The internet has brought much change over the past couple of decades, including e-commerce. With the onset of Amazon, it is now inescapable and few predicted the enormous implications it would have on retail, community, and society as a whole. As I sit here reading a Facebook post on the Eastland County Museum page, which invites its followers to buy from Amazon that results in a minuscule 0.5% donation of purchases made, I realize that every single American and community is affected by the Amazon Effect. Now before I get folks upset, I just want to clarify that if you desire to support the museum in this manner, I respect your desires to do such. But I hope you’ll read my article first and then choose another way to support said worthy entities – that doesn’t hurt local community in the process. Non-profit organizations receive on average 250% more support from small business owners than they do from large business. This should be of no surprise since small independent business invests 3 times more money back into their communities than chain businesses.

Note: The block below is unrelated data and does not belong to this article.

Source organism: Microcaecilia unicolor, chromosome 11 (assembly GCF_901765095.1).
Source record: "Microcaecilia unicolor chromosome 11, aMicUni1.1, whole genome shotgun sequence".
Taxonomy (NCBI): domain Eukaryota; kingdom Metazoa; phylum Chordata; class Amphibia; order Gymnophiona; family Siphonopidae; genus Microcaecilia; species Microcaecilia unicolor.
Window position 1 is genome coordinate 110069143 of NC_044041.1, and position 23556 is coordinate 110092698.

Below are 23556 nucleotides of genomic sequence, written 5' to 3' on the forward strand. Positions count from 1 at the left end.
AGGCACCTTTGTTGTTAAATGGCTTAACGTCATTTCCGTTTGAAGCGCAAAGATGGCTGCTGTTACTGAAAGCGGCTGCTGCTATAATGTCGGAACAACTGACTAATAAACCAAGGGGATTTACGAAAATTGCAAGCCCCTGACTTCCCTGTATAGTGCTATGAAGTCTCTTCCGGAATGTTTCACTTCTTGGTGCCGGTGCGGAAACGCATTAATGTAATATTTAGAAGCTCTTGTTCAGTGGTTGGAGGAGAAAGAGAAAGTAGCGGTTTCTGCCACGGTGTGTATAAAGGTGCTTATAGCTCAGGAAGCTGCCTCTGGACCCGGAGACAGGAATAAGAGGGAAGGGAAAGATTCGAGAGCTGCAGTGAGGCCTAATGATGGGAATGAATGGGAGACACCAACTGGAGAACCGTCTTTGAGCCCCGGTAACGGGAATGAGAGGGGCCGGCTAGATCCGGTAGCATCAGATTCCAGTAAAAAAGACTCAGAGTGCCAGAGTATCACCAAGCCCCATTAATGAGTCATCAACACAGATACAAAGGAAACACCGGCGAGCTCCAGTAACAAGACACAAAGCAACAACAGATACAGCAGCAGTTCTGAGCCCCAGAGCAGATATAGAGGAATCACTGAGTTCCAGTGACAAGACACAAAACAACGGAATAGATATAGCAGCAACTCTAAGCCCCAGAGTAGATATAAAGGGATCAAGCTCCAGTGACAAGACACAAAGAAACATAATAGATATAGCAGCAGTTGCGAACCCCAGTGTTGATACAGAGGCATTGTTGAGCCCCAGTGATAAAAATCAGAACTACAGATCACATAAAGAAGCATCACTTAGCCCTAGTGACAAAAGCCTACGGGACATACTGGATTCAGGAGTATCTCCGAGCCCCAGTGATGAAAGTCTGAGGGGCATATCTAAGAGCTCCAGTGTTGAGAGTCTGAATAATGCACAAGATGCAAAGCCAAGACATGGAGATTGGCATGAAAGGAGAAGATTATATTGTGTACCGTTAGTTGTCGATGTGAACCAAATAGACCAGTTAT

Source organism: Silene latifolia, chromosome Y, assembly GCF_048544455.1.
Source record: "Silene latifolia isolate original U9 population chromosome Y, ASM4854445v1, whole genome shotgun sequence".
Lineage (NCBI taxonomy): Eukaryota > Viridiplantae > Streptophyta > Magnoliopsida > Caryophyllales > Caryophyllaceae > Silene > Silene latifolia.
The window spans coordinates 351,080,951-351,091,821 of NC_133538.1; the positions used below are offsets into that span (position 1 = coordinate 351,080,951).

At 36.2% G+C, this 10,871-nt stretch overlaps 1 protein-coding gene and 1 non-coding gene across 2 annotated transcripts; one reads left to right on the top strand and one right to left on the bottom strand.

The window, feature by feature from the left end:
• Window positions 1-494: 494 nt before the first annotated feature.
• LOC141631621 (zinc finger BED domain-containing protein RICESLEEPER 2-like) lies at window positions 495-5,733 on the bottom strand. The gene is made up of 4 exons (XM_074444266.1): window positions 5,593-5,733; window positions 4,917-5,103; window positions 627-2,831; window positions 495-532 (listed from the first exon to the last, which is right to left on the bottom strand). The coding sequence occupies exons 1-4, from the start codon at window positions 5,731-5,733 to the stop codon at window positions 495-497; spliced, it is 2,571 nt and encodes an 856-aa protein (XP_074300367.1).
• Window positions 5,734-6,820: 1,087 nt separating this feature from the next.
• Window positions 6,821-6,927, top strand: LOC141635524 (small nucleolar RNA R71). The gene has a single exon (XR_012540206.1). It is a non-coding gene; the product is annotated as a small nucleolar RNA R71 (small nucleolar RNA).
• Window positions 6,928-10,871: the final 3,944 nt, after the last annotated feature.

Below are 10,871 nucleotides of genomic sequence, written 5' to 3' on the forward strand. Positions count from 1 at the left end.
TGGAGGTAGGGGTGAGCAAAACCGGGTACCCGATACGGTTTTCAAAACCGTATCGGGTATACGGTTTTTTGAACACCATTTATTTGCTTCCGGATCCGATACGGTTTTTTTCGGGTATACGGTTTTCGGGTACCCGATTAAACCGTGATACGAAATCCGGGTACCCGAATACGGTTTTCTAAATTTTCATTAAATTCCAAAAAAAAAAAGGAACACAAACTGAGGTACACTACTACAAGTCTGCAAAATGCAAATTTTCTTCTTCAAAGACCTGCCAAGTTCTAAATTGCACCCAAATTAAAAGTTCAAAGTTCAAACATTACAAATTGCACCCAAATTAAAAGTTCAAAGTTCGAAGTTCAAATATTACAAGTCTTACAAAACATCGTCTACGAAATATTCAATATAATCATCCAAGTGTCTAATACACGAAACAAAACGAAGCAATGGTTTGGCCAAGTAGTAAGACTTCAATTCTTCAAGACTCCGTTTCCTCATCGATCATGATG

It’s no secret that Amazon.com has become a huge part of the economy everywhere, including Eastland, but very few likely understand the repercussions of their success on our communities. The negative implications are indescribably enormous and taking a bigger bite out of healthy commerce every day. Over the last 3 years Amazon’s value has increased 21.4% to $403 billion. In that same time frame their shares have risen to over $800.00, a whopping 128% increase. During this same time frame Wal-Mart has shrunk 4% – while working diligently to combat Amazon and the likes. In fact, Wal-Mart has lost so much general merchandise sales to e-commerce, the company amped up grocery sales to the point that it’s now over 56% of their total revenue. Economics 101 has always taught us that growth is good, but the Amazon Effect is an all-around raw deal. Seeing the effects on Wal-Mart, the leader in brick-and-mortar sales, substantiates that their growth comes at the cost of taking massive jobs and tax base away from all traditional retailers and communities across America – and beyond.
As you go about life after reading this article, be encouraged to think local first, buy local when possible, and know that every dollar spent has an effect on your community, whether good or bad.
Bryans Auto Supply, Computers, Signs & Graphics
Content and sources:
Adam Hartung, Forbes Contributor and Sustainable Connections